The Dodgers played with fire all Tuesday evening at Wrigley Field and finally got burned.
Hitless in their first 17 at-bats with runners in scoring position, the Chicago Cubs came through in the eighth and ninth innings to hand the Dodgers a 4-3 loss in the nightcap and sweep the doubleheader.
The loss was the Dodgers’ eighth in their last 10 games and 12th in their last 16. They have lost four consecutive series for the first time since they dropped five from Aug. 25-Sept. 10, 2017 while losing 15 of 17 games.
Since starting the season 13-2, the Dodgers have the worst record in the National League. Only the Detroit Tigers have been worse.
Neither Sunday’s 16-run downpour or Monday’s rainout could totally wash away the Dodgers’ hitting slump. They managed just one run over the first 13 innings of Tuesday’s doubleheader.
The Cubs came into the doubleheader with a group of starting pitchers that had posted the highest ERA in baseball (6.00). But Kyle Hendricks nearly shut them out in the first game, giving up only a solo home run to Keibert Ruiz in the seventh inning.
In the second game, right-hander Keegan Thompson made his first major-league start (though he had pitched an inning in relief earlier this season) after being optioned out Monday when the Cubs activated outfielder Joc Pederson from the Injured List then recalled for Tuesday’s doubleheader.
The Dodgers feasted on Brewers right-hander Alec Bettinger when he made his first major-league start on Sunday – not so much with Thompson.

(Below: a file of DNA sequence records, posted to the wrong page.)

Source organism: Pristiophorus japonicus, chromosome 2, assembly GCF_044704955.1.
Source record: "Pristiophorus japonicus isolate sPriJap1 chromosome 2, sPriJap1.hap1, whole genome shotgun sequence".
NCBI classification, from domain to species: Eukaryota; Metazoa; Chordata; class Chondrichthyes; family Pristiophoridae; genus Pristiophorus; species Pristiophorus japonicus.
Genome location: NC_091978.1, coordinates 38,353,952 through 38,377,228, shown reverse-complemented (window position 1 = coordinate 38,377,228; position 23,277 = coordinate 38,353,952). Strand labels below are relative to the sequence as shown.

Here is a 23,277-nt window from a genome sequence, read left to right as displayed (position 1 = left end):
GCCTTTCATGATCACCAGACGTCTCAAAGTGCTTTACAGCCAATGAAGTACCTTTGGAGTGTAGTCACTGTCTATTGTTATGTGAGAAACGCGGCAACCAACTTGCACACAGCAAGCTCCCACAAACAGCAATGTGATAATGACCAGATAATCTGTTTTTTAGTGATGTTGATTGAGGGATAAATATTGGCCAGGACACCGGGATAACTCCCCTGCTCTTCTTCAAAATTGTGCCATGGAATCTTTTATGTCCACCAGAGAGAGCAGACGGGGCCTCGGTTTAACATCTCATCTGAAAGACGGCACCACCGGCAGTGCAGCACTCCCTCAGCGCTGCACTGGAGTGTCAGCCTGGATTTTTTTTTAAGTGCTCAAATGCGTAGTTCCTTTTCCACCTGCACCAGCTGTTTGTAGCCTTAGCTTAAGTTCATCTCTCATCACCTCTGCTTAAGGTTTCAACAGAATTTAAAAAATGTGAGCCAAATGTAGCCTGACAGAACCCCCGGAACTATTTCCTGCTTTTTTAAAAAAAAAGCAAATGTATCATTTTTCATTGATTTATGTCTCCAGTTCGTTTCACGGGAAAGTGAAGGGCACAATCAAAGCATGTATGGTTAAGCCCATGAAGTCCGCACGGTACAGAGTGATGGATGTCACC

Mookie Betts led off with a double and Corey Seager drew a walk from Thompson. But Chris Taylor bounced a ball down the third-base line that David Bote fielded as he touched the base then threw to first for a deflating double play.
The Dodgers had just two more hits before Muncy snapped his own slump with a solo home run off Cubs closer Craig Kimbrel in the seventh inning.
It was the first earned run allowed by Kimbrel this season and Muncy’s first home run since April 15. In between, he went 3 for 46 with 21 strikeouts (including each of his previous seven at-bats) and no extra-base hits.
That was enough to tie the score thanks to the work of Dodgers starter Trevor Bauer and the bullpen.
Bauer walked the first two batters he faced and had runners in scoring position in each of his five innings. But he managed to dodge damage with the exception of a solo home run by Jason Heyward in the fourth inning.
Through seven starts as a Dodger, Bauer has allowed 13 runs – 11 have been the result of home runs (three two-run homers and five solo homers). With runners in scoring position, Bauer has allowed just one hit in 24 at-bats while striking out 15.
Six of those strikeouts came with Cubs in scoring position Tuesday, the biggest on a called third strike to Kris Bryant with the bases loaded and two outs in the fourth. After giving up a leadoff triple to Anthony Rizzo in the fifth, Bauer again wriggled away unharmed with the help of Victor Gonzalez who relieved him with one out, got Heyward to bounce into a forceout of Rizzo at home then struck out Ildemaro Vargas.
The Cubs loaded the bases again in the sixth against Dodgers reliever Blake Treinen. But Treinen got a pop-up and two strikeouts to escape.
The backs-to-the-wall efforts by Bauer and Treinen left the Dodgers close enough to win in the eighth after Edwin Rios (the ‘extra’ runner) scored on a wild pitch and Turner hit a pinch-hit home run.
But Mitch White gave up a game-tying two-run home run to Javier Baez in the eighth, and the Cubs pushed across the winning run on David Bote’s one-out single in the ninth, finishing the game 2 for 20 with runners in scoring position.